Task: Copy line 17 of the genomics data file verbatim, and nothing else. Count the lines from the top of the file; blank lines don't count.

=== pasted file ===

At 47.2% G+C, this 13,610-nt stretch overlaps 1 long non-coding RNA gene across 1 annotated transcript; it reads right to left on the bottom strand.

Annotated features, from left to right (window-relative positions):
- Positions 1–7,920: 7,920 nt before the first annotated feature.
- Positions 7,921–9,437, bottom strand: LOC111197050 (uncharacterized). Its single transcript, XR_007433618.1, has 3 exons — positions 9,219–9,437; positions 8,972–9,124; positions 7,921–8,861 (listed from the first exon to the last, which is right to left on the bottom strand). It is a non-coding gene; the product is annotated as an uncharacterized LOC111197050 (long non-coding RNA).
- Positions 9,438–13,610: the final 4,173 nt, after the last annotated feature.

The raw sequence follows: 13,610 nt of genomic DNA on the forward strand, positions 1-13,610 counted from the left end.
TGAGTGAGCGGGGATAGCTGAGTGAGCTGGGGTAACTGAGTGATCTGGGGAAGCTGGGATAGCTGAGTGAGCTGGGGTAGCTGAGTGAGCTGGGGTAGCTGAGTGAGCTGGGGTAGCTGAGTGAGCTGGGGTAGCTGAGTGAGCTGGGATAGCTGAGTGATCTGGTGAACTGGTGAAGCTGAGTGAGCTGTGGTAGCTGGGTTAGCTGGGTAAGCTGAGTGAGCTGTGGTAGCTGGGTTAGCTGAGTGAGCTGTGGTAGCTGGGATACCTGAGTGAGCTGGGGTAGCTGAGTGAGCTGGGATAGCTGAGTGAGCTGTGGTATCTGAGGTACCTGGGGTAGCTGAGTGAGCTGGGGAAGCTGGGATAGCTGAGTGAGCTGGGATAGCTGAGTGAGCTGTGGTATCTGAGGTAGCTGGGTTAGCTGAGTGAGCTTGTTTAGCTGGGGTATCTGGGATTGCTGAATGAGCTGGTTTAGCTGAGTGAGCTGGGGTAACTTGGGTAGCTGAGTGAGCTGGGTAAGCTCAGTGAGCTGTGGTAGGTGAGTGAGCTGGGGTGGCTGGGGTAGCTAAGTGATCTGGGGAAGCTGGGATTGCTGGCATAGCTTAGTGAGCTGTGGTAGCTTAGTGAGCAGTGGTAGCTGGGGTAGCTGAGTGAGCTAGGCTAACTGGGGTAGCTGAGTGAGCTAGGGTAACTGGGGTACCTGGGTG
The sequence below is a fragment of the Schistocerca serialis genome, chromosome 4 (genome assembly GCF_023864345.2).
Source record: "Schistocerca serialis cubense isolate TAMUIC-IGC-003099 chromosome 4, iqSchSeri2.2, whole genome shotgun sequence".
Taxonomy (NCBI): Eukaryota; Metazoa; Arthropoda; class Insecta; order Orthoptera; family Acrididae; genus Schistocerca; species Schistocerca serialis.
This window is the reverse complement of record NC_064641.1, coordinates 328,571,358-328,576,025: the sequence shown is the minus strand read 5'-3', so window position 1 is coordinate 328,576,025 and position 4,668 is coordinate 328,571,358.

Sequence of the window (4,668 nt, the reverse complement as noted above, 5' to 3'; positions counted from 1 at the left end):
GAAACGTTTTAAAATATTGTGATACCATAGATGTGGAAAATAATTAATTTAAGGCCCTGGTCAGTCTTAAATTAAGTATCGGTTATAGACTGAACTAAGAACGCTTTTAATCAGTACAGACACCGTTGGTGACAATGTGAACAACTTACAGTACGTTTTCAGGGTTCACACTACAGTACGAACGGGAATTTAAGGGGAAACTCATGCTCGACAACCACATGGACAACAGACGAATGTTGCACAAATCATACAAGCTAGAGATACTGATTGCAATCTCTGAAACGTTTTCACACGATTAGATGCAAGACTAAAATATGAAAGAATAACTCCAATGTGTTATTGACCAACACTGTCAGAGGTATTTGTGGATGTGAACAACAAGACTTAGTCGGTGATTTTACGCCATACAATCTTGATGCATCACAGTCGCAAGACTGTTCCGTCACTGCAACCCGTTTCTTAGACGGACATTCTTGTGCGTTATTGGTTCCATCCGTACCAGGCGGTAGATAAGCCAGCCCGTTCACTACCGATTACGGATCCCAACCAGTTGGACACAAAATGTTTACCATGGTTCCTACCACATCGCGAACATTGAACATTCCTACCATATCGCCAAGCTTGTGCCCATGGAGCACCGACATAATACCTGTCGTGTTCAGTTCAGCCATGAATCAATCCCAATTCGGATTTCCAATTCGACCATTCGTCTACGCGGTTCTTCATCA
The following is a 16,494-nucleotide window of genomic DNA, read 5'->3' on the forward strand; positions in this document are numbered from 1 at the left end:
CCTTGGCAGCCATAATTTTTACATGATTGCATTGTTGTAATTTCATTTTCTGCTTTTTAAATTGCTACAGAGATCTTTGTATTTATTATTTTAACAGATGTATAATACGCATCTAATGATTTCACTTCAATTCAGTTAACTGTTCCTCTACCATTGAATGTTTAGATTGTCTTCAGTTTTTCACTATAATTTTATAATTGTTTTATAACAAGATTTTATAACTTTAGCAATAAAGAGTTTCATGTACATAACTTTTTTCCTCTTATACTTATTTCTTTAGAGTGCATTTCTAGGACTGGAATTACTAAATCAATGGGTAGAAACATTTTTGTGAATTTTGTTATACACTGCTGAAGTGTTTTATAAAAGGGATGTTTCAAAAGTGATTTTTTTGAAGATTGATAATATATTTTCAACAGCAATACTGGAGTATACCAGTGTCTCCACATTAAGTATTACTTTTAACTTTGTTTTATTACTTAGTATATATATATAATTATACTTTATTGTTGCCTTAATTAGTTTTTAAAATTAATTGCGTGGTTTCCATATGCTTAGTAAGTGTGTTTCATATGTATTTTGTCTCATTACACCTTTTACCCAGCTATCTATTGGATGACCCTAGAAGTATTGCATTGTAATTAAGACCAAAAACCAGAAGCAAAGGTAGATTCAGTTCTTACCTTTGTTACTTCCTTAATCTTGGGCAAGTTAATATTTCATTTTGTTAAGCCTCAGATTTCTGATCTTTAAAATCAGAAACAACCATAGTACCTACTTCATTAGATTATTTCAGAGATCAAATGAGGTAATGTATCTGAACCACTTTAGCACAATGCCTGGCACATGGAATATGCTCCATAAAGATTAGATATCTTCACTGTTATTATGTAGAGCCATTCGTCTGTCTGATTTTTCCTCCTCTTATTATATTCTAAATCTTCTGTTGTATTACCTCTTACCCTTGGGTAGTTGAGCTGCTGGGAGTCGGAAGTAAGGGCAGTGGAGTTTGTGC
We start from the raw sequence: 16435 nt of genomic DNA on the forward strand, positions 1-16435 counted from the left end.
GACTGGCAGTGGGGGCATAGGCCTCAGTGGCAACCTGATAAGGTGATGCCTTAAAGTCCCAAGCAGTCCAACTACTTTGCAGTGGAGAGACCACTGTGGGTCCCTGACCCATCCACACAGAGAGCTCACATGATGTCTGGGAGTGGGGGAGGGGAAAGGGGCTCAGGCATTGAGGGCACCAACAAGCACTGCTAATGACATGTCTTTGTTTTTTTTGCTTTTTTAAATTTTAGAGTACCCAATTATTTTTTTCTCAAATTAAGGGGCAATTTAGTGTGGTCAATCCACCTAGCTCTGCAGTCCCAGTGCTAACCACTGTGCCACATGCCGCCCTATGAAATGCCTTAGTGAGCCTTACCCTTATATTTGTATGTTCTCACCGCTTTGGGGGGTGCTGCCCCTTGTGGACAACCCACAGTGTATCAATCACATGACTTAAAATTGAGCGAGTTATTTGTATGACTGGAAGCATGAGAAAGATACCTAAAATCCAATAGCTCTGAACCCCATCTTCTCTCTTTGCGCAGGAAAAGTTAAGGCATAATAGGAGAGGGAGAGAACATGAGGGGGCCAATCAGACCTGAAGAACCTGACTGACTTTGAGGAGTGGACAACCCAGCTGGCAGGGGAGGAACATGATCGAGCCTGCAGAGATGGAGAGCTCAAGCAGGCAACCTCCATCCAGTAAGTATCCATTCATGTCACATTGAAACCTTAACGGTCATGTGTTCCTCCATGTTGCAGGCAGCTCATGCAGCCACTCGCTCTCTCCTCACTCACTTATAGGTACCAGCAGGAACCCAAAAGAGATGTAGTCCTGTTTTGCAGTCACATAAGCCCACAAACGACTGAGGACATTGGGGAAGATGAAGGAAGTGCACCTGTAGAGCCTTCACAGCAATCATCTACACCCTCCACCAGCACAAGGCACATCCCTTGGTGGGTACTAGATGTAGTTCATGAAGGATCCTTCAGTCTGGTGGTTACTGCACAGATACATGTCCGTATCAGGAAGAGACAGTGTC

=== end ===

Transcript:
GACTGGCAGTGGGGGCATAGGCCTCAGTGGCAACCTGATAAGGTGATGCCTTAAAGTCCCAAGCAGTCCAACTACTTTGCAGTGGAGAGACCACTGTGGGTCCCTGACCCATCCACACAGAGAGCTCACATGATGTCTGGGAGTGGGGGAGGGGAAAGGGGCTCAGGCATTGAGGGCACCAACAAGCACTGCTAATGACATGTCTTTGTTTTTTTTGCTTTTTTAAATTTTAGAGTACCCAATTATTTTTTTCTCAAATTAAGGGGCAATTTAGTGTGGTCAATCCACCTAGCTCTGCAGTCCCAGTGCTAACCACTGTGCCACATGCCGCCCTATGAAATGCCTTAGTGAGCCTTACCCTTATATTTGTATGTTCTCACCGCTTTGGGGGGTGCTGCCCCTTGTGGACAACCCACAGTGTATCAATCACATGACTTAAAATTGAGCGAGTTATTTGTATGACTGGAAGCATGAGAAAGATACCTAAAATCCAATAGCTCTGAACCCCATCTTCTCTCTTTGCGCAGGAAAAGTTAAGGCATAATAGGAGAGGGAGAGAACATGAGGGGGCCAATCAGACCTGAAGAACCTGACTGACTTTGAGGAGTGGACAACCCAGCTGGCAGGGGAGGAACATGATCGAGCCTGCAGAGATGGAGAGCTCAAGCAGGCAACCTCCATCCAGTAAGTATCCATTCATGTCACATTGAAACCTTAACGGTCATGTGTTCCTCCATGTTGCAGGCAGCTCATGCAGCCACTCGCTCTCTCCTCACTCACTTATAGGTACCAGCAGGAACCCAAAAGAGATGTAGTCCTGTTTTGCAGTCACATAAGCCCACAAACGACTGAGGACATTGGGGAAGATGAAGGAAGTGCACCTGTAGAGCCTTCACAGCAATCATCTACACCCTCCACCAGCACAAGGCACATCCCTTGGTGGGTACTAGATGTAGTTCATGAAGGATCCTTCAGTCTGGTGGTTACTGCACAGATACATGTCCGTATCAGGAAGAGACAGTGTC